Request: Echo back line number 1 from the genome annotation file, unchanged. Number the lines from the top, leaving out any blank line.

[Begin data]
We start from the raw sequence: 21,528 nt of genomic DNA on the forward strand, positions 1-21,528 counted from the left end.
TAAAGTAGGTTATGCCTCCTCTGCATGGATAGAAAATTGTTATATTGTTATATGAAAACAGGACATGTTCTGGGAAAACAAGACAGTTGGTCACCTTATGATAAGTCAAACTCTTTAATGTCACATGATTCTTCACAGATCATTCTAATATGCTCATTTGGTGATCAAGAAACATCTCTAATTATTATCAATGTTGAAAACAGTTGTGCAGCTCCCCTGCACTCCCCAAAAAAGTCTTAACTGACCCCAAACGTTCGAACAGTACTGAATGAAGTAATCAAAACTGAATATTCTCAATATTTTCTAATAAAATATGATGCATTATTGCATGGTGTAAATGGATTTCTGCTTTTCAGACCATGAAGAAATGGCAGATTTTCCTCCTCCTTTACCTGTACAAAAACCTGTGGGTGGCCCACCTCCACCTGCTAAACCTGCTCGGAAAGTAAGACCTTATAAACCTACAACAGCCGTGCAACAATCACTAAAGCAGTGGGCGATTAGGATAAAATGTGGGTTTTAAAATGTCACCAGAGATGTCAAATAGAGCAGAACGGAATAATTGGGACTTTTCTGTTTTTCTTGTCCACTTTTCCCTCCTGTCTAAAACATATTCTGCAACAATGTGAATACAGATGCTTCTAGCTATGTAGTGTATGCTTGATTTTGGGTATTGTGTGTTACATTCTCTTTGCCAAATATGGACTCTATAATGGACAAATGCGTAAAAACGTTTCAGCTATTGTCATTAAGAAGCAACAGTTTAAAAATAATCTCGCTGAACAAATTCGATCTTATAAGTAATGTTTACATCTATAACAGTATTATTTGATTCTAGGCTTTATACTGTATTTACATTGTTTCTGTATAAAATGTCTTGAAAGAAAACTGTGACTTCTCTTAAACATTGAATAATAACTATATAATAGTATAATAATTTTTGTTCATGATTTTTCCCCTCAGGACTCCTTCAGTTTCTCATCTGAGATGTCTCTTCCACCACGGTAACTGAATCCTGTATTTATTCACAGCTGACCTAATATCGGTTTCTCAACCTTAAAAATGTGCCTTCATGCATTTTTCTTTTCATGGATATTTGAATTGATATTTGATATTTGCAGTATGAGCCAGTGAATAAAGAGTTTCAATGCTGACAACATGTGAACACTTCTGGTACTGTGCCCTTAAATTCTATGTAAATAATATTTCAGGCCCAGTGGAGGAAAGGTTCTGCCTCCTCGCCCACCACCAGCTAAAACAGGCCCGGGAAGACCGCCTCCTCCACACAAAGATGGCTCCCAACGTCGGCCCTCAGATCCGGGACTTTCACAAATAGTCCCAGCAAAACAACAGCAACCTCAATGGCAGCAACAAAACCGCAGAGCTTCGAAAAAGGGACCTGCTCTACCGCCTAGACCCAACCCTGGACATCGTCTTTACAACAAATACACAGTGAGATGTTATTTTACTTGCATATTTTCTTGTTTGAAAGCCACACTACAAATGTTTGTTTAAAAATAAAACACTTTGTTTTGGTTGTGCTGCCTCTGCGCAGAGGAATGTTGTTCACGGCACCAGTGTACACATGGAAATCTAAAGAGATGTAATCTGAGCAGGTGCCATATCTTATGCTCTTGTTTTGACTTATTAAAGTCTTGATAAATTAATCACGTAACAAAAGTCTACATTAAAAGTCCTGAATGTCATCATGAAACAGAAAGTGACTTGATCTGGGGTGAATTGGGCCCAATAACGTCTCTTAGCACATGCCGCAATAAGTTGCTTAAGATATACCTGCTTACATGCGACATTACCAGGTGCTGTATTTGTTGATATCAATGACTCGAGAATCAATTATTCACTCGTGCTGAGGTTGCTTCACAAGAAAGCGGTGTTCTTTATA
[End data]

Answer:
We start from the raw sequence: 21,528 nt of genomic DNA on the forward strand, positions 1-21,528 counted from the left end.